The Baroque Spanish stage is populated with virile queens and feminized kings. This study examines the diverse ways in which seventeenth-century comedias engage with the discourse of power and rulership and how it relates to gender. A privileged place for ideological negotiation, the comedia provided negative and positive reflections of kingship at a time when there was a perceived crisis of monarchical authority in the Habsburg court. Author María Cristina Quintero explores how playwrights such as Pedro Calderón de la Barca, Tirso de Molina, Antonio Coello, and Francisco Bances Candamo—taking inspiration from legend, myth and history—repeatedly staged fantasies of feminine rule, at a time when there was a concerted effort to contain women’s visibility and agency in the public sphere. The comedia’s preoccupation with kingship together with its obsession with the representation of women (and women’s bodies) renders the question of royal subjectivity inseparable from issues surrounding masculinity and femininity. Taking into account theories of performance and performativity within a historical context, this study investigates how the themes, imagery and language in plays by Calderón and his contemporaries reveal a richly paradoxical presentation of gendered monarchical power.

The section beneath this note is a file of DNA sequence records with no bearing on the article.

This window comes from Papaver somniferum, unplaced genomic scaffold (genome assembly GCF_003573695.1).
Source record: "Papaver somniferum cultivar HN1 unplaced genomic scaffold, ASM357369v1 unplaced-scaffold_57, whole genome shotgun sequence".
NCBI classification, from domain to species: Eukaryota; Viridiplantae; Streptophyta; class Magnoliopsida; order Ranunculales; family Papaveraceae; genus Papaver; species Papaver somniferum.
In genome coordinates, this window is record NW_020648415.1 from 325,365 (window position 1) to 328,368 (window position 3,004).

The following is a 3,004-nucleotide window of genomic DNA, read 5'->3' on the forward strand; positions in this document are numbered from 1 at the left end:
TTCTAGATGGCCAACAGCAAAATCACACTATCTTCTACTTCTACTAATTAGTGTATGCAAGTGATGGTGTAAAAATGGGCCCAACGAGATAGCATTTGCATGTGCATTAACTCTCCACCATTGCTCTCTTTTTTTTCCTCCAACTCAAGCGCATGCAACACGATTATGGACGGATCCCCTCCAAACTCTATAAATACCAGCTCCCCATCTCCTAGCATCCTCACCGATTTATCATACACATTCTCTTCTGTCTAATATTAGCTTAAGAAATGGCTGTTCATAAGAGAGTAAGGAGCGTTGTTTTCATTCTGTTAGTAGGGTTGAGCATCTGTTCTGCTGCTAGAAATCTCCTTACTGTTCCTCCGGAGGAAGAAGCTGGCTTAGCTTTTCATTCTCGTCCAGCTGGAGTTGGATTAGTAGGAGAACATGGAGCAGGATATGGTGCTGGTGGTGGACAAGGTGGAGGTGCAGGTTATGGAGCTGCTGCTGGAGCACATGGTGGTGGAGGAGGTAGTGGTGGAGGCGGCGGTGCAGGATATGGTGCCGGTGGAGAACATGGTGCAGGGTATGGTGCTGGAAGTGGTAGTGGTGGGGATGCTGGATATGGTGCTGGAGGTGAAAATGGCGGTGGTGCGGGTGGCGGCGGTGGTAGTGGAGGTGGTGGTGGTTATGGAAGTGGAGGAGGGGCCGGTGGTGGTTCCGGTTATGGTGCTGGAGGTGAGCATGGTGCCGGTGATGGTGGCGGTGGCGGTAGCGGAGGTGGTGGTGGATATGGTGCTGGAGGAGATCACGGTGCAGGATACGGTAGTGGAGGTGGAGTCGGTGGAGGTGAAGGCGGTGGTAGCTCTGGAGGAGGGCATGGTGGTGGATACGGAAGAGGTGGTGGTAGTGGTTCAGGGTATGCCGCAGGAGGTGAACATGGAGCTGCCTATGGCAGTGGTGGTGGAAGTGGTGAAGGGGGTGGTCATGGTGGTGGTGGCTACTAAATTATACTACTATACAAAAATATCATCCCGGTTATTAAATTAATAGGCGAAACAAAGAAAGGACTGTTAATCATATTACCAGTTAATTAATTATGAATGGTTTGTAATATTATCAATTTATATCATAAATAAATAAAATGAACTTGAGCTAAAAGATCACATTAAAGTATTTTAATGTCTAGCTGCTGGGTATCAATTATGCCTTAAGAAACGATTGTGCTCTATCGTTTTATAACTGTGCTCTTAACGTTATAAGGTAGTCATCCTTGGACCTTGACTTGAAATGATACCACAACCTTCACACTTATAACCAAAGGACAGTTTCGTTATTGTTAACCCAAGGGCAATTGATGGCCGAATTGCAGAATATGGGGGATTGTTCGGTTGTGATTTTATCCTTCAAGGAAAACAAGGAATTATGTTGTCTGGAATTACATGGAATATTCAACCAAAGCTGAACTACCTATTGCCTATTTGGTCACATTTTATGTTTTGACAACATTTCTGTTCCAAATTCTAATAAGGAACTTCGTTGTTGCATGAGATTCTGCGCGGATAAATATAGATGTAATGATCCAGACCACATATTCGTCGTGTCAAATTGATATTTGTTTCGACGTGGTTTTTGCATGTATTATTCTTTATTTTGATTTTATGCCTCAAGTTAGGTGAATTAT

Maria Cristina Quintero, Spanish, Gendering the Crown in the Spanish Baroque Comedia
Posted December 6th, 2012 at 12:30 pm.